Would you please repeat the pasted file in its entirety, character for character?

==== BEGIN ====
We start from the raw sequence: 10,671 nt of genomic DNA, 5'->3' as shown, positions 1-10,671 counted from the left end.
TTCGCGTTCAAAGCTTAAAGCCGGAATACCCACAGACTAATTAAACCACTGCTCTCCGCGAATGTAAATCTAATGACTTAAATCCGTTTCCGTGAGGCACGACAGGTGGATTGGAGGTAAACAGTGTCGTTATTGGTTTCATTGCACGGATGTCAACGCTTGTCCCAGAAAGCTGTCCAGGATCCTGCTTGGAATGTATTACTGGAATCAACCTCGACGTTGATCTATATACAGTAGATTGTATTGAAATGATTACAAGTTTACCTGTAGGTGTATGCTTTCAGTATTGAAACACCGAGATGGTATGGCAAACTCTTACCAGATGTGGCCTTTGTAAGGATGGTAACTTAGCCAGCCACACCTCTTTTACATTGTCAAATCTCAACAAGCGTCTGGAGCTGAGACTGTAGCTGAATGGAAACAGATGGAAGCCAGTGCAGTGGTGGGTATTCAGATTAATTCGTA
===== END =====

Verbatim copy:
We start from the raw sequence: 10,671 nt of genomic DNA, 5'->3' as shown, positions 1-10,671 counted from the left end.
TTCGCGTTCAAAGCTTAAAGCCGGAATACCCACAGACTAATTAAACCACTGCTCTCCGCGAATGTAAATCTAATGACTTAAATCCGTTTCCGTGAGGCACGACAGGTGGATTGGAGGTAAACAGTGTCGTTATTGGTTTCATTGCACGGATGTCAACGCTTGTCCCAGAAAGCTGTCCAGGATCCTGCTTGGAATGTATTACTGGAATCAACCTCGACGTTGATCTATATACAGTAGATTGTATTGAAATGATTACAAGTTTACCTGTAGGTGTATGCTTTCAGTATTGAAACACCGAGATGGTATGGCAAACTCTTACCAGATGTGGCCTTTGTAAGGATGGTAACTTAGCCAGCCACACCTCTTTTACATTGTCAAATCTCAACAAGCGTCTGGAGCTGAGACTGTAGCTGAATGGAAACAGATGGAAGCCAGTGCAGTGGTGGGTATTCAGATTAATTCGTA